The premium may be only 28, but an option contract is a commitment for 100 shares. Hence the figure is multiplied by 100. Of course, for that commitment the buyer is controlling roughly $40,000 worth of stock. (‘Roughly’ since the strike price, $400, differs from the current market price, say $395 at the time of the contract.)
Options, by nature, have an expiration date. (That’s part of what makes them an option.) As that expiration date draws near the worth of that option can rapidly approach zero, depending on the current market price and other factors. Hence, risky.
And that scenario only involves controlling 100 shares – not much in the scheme of things.
One way around these difficulties is to invest instead in a fund. Funds invest in stocks, bonds, commodities, indexes, even futures or options – all the things individual investors themselves trade.
Investors who purchase a fund (a mutual fund or ‘open-end’ fund) own a portion of the instruments the funds buy. The fund is managed by a fund manager, presumably a knowledgeable and experienced investment professional. The fund manager has (in theory, anyway) the available resources, time and expertise to make investments that garner returns superior to what the individual can make himself.
The investor in mutual funds pays a fee for the service, but gets not only expertise and resources but also the advantage of being able to pool funds (hence the name) with other investors. That pooling allows control of many more shares, bonds, etc than the average individual can.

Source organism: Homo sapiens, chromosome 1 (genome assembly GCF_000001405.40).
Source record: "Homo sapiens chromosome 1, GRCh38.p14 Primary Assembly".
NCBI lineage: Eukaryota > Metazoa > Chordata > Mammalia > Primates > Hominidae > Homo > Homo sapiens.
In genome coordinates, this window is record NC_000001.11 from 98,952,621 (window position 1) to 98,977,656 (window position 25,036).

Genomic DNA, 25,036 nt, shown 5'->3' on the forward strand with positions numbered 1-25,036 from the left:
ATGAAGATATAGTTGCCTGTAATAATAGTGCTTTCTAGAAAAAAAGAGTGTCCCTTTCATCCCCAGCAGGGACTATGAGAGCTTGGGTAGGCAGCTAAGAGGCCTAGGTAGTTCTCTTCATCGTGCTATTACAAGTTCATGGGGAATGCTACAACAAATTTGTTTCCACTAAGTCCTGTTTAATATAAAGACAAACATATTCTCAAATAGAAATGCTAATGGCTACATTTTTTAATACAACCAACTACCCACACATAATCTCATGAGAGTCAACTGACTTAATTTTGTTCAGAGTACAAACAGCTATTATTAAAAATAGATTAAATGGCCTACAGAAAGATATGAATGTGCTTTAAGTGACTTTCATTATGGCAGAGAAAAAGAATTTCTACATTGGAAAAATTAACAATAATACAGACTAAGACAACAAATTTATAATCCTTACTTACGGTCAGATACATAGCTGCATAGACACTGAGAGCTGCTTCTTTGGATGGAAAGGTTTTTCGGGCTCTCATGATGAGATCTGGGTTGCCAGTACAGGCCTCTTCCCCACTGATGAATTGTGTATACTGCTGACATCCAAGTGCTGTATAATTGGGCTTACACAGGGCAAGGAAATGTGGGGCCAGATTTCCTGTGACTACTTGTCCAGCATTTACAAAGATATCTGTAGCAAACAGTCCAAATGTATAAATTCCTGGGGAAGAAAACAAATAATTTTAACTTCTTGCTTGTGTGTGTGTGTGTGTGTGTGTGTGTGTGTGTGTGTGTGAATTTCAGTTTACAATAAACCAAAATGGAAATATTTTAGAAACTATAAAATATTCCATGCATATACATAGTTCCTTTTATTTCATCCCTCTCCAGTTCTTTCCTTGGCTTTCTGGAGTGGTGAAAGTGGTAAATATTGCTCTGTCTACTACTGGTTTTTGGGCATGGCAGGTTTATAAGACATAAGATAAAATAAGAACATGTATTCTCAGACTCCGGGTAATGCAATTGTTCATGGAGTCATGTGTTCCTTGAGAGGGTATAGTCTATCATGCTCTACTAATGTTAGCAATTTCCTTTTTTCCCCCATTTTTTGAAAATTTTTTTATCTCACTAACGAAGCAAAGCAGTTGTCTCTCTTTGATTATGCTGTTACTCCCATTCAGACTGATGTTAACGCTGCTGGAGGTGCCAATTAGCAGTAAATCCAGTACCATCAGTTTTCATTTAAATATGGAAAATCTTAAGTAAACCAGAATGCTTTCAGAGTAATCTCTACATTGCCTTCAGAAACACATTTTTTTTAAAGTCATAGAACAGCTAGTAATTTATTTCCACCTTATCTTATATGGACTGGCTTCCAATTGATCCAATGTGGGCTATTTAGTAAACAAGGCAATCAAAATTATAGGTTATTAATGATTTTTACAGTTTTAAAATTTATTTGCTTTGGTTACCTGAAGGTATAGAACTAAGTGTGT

This helps influence prices in that fund’s direction. (If you don’t think so – and considering that many of them lose money skepticism is warranted – look at a chart showing price fluctuation against daily quantity bought or sold by the larger funds. There’s no question that large funds influence stock prices, which in turn can influence their fund’s value.)
For those investors interested in options, but without the time, expertise or capital to profit from them options funds are available.
Make sure you study carefully what the fund actually offers, though. There’s a difference, sometimes overlooked, between an option on or from a fund and a fund that buys options.
Some funds actually purchase options contracts and speculate just as individual options traders do. Since funds control a larger amount of capital than individual investors the ‘multiplier effect’ (leverage) of options investing is increased further.
Other funds, though, actually buy stocks and then issue options to the fund members on those stocks. That’s a different animal. This can produce profits for participants, but are more like short term trades. As the share price rises, the options are just exercised, limiting income growth opportunities.
Mutual fund investors tend to be more interested in the long-term outlook and often seek income growth funds.
The same variety of options available to the individual are, of course, there for the fund manager. Options on stocks, bonds or commodities are commonplace, but one of the newer wrinkles is options on ETFs (Exchange Traded Funds).
Funds that invest in these are actually speculating by buying an option on a fund that’s gambling on an index that measures a basket of stocks. If your head hurts – and who could blame you – maybe you should just buy stock.